Back in 2016, on the day before Serena Williams and Victoria Azarenka were to play the women’s singles final in Indian Wells, the then tournament director of the event, Raymond Moore, created quite a controversy for himself.
Moore, who was interviewed on the eve of the final, went on to say, “You know, in my next life, when I come back, I want to be someone in the Women’s Tennis Association because they ride on the coattails of the men. They [women’s players] don’t make any decisions, and they are lucky. If I was a lady player, I’d go down every night on my knees and thank God that Roger Federer and Rafael Nadal were born because they have carried this sport. They really have.”
Moore’s verbal overstepping in an attempt to come off as glib cost him his standing – and position – within the global tennis community. But, the harsh reality is that women’s tennis, in spite of the denigration it has experienced and overcome, continues to be regarded as an adjunct to its male counterpart. Though, now it has been couched overtly, lest the discussion veers out of control for moderation.
The Venus and Serena Williams factor
Every Women’s Day, invariably, the women’s side of the game throws up a few customary names and a handful of anecdotes associated with them as a reminder of the acknowledgement of their contribution. This year, the retelling of such nostalgic description has been overseen by the Williams sisters, each of whom who has presented a divergent – yet – intersecting narrative to the tale of women’s tennis.
Though Serena Williams’ late withdrawal in Indian Wells has led to a reshuffling in the women’s draw, her decision to play again in the tournament in 2015 after having boycotted it for 14 years – even after two years – still sends off a powerful message. So does her sister, Venus’ decision to follow suit, ending a racially-motivated stand-off with inclusiveness.
Encompassing almost the length of the longevity of their careers, Venus and Serena Williams’s coming of age tennis story and their larger-than-life personalities is then gathered into a career – and life – defining nutshell, at the Indian Wells.
The handing of the baton
It has been nearly forty-four years since Billie Jean King, an audacious and self-styled revolutionary, established the WTA with the intention to end the gender-based disparity in the two sections of the game, and towards enabling women’s tennis on an equal footing with that of the men’s, especially on the monetary front. The US Open, the first to acknowledge her initiative, helped partly achieve her objective when it offered parity in its prize money to both its men’s and women’s singles champions, commencing at the 1973 edition of the tournament.
While the Australian and French Opens followed suit, in the succeeding years, Wimbledon, much-coveted as it is steeped in its traditions, had no qualms in remaining the sole exception to the equal prize money debate for the longest running time.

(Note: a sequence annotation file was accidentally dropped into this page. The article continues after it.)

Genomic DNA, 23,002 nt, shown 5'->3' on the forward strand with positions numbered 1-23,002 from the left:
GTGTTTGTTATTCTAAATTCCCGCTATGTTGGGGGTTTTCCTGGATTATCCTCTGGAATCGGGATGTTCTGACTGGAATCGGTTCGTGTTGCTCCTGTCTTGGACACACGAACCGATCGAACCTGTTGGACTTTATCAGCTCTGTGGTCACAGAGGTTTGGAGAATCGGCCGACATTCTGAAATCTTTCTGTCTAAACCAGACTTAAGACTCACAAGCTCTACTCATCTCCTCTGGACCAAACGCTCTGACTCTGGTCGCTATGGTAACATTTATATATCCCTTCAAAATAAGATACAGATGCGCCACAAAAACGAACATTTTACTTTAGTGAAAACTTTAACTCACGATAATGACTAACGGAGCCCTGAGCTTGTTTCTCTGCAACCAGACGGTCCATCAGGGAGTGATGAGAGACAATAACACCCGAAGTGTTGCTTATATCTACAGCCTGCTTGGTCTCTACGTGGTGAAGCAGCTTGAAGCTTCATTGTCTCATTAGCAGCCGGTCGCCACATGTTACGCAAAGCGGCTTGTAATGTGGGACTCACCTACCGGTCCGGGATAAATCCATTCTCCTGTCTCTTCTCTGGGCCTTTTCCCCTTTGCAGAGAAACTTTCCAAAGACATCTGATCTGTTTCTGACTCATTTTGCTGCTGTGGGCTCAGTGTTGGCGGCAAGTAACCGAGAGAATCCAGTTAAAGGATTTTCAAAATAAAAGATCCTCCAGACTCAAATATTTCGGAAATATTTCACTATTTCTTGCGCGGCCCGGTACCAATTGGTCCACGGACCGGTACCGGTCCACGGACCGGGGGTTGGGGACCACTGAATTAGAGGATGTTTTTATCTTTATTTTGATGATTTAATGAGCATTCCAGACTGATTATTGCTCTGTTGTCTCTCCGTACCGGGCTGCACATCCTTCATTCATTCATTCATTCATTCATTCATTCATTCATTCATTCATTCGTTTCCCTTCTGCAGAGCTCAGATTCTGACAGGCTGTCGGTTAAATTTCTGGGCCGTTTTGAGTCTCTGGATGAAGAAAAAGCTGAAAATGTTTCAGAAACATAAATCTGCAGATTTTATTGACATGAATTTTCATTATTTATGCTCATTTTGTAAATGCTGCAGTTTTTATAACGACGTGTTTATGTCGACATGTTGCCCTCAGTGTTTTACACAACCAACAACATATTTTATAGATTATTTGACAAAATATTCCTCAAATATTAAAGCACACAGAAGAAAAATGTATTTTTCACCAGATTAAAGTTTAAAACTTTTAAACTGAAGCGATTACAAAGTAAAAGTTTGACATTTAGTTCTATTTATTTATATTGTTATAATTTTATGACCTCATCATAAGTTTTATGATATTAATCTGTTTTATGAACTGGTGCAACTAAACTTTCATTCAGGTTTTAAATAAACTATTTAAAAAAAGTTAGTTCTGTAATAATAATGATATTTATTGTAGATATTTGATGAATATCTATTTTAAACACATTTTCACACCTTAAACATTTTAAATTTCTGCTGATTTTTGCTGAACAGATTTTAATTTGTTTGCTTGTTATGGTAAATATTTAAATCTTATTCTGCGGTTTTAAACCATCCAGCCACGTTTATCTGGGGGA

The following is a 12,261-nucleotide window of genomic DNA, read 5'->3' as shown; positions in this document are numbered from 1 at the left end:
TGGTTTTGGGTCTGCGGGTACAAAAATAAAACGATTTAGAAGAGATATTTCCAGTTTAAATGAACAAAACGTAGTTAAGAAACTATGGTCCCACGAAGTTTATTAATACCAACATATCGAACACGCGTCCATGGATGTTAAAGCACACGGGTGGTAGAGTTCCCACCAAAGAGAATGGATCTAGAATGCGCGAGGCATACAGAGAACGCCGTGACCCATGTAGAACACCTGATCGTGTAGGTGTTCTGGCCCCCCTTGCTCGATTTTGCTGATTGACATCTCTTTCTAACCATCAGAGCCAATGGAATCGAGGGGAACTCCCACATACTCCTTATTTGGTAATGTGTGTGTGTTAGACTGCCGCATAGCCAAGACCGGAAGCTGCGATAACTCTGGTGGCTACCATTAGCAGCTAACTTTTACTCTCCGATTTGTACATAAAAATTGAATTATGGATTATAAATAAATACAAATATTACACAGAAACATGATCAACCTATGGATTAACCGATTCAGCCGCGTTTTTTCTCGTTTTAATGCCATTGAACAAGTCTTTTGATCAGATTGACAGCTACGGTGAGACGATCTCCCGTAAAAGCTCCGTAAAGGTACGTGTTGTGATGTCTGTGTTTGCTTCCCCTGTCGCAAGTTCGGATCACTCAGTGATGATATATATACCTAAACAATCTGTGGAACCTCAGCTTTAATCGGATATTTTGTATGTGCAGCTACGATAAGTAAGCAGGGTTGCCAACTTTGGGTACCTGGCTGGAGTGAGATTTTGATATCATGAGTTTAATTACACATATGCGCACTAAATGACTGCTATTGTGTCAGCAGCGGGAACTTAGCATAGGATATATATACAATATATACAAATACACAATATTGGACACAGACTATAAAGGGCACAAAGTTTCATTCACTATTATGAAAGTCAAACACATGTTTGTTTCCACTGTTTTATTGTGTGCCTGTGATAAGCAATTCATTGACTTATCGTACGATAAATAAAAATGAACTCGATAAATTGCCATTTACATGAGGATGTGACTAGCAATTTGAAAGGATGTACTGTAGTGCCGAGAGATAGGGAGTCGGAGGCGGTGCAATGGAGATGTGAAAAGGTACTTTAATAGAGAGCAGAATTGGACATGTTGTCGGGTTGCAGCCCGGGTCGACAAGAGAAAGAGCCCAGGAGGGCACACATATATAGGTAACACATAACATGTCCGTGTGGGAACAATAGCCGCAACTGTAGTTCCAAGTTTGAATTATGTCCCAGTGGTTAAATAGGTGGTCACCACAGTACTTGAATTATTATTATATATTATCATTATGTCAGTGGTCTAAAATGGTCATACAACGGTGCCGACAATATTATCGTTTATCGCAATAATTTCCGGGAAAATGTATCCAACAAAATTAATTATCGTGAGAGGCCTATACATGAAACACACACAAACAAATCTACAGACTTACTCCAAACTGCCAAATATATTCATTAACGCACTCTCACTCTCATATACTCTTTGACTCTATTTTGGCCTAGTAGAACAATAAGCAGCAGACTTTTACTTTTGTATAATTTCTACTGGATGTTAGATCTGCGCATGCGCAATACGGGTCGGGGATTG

And, in a way, its continuance to hold on to its traditional ways was also indicative of the players being (inadvertently) remiss in having the tournament face up to its responsibilities.
For, in the decades since Jean King left the mainstream tennis arena, while there had been no stopping of the influx of women entering the tennis domain, rarely was there a voice raised as stridently as the American towards effective bridging of this detractive gap, between one Major and the others.
That is, all except for Jean King’s fellow countrywoman and the elder Williams sibling, who took it upon herself to address the imbalance before finally getting the point across to the All England Club that organises the tournament, which too started awarding an equal prize cheque in 2007. Coincidentally, Venus Williams won that year, defeating France’s Marion Bartoli in the final.
Bridging the past and the future
Aside of the prize money aspect, while most players still maintain a stoic silence on topics that move away from tennis into the social diaspora, the Williams sisters are leading from the forefront there as well.
Then, be it the 23-time Grand Slam champion making pointed references to the sexist connotations prevalent in the current global society, and repeatedly challenging and questioning them head-on. Or be it the seven-time Major winner diffusing worrisome remarks about her racial heritage with her subdued elegance, without letting it affect her on-court performance.
In that, the Williams’ are proving to be a bridge connecting tennis’ present and future to its seemingly long-lost past. Most specifically, to Althea Gibson, the player who changed the face of women’s tennis long before it could accept that it needed to be changed and in ways it hadn’t even considered modifying itself, extending beyond to just one special day in which to recount the absoluteness of its feel-good poignancy.
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